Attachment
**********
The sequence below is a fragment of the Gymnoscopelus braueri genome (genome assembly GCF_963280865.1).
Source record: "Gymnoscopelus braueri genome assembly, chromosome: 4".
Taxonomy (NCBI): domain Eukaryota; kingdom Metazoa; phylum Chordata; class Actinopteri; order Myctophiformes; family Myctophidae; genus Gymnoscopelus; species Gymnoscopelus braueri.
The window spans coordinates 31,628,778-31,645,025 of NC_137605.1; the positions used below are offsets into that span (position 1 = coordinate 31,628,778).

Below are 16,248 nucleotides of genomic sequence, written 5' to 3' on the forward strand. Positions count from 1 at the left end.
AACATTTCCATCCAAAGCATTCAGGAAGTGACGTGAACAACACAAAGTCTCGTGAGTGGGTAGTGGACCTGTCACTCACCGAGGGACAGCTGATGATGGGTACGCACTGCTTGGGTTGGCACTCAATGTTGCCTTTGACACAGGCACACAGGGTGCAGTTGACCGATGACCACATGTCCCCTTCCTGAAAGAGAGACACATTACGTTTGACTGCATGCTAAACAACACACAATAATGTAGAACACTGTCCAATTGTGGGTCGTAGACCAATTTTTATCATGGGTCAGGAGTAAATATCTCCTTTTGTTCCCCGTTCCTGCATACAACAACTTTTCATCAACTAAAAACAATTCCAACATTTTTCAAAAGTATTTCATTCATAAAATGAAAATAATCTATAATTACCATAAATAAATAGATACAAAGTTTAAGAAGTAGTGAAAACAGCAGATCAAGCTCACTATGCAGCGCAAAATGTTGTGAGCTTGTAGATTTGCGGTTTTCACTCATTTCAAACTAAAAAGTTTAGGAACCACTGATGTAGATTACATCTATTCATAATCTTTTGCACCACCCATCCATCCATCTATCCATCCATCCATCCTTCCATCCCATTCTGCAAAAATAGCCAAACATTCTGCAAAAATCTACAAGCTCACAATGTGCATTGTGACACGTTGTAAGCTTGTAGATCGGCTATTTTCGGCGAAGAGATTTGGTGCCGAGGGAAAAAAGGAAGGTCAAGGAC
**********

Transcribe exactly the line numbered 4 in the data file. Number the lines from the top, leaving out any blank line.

The window spans coordinates 31,628,778-31,645,025 of NC_137605.1; the positions used below are offsets into that span (position 1 = coordinate 31,628,778).